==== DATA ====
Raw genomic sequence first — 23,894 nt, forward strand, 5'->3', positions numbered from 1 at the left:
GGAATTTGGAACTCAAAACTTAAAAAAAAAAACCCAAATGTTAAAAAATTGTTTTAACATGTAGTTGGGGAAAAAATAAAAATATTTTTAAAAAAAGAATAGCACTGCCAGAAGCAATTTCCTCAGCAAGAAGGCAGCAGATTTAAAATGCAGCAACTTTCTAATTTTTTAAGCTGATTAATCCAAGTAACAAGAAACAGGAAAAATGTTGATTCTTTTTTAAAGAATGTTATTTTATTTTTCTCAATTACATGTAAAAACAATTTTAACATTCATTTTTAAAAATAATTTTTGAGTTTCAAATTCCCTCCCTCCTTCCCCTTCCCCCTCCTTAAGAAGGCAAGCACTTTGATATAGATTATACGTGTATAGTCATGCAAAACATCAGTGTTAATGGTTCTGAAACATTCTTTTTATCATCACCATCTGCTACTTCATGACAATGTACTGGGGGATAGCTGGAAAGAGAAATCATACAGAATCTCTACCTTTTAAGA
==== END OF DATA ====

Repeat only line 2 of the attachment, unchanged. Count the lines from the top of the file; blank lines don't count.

GGAATTTGGAACTCAAAACTTAAAAAAAAAAACCCAAATGTTAAAAAATTGTTTTAACATGTAGTTGGGGAAAAAATAAAAATATTTTTAAAAAAAGAATAGCACTGCCAGAAGCAATTTCCTCAGCAAGAAGGCAGCAGATTTAAAATGCAGCAACTTTCTAATTTTTTAAGCTGATTAATCCAAGTAACAAGAAACAGGAAAAATGTTGATTCTTTTTTAAAGAATGTTATTTTATTTTTCTCAATTACATGTAAAAACAATTTTAACATTCATTTTTAAAAATAATTTTTGAGTTTCAAATTCCCTCCCTCCTTCCCCTTCCCCCTCCTTAAGAAGGCAAGCACTTTGATATAGATTATACGTGTATAGTCATGCAAAACATCAGTGTTAATGGTTCTGAAACATTCTTTTTATCATCACCATCTGCTACTTCATGACAATGTACTGGGGGATAGCTGGAAAGAGAAATCATACAGAATCTCTACCTTTTAAGA